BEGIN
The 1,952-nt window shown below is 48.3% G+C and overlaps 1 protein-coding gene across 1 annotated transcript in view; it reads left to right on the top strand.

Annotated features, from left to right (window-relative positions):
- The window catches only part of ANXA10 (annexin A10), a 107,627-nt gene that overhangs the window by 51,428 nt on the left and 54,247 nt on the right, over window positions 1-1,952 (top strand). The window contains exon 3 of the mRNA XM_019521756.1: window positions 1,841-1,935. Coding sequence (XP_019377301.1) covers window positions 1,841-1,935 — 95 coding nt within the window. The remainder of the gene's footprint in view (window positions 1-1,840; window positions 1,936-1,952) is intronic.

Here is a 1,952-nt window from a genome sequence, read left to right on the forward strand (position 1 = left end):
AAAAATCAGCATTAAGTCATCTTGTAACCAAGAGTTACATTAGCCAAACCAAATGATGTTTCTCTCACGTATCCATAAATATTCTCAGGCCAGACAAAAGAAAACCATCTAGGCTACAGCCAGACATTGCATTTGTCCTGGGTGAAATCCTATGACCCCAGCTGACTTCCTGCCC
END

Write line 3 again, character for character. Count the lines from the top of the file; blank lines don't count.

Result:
- The window catches only part of ANXA10 (annexin A10), a 107,627-nt gene that overhangs the window by 51,428 nt on the left and 54,247 nt on the right, over window positions 1-1,952 (top strand). The window contains exon 3 of the mRNA XM_019521756.1: window positions 1,841-1,935. Coding sequence (XP_019377301.1) covers window positions 1,841-1,935 — 95 coding nt within the window. The remainder of the gene's footprint in view (window positions 1-1,840; window positions 1,936-1,952) is intronic.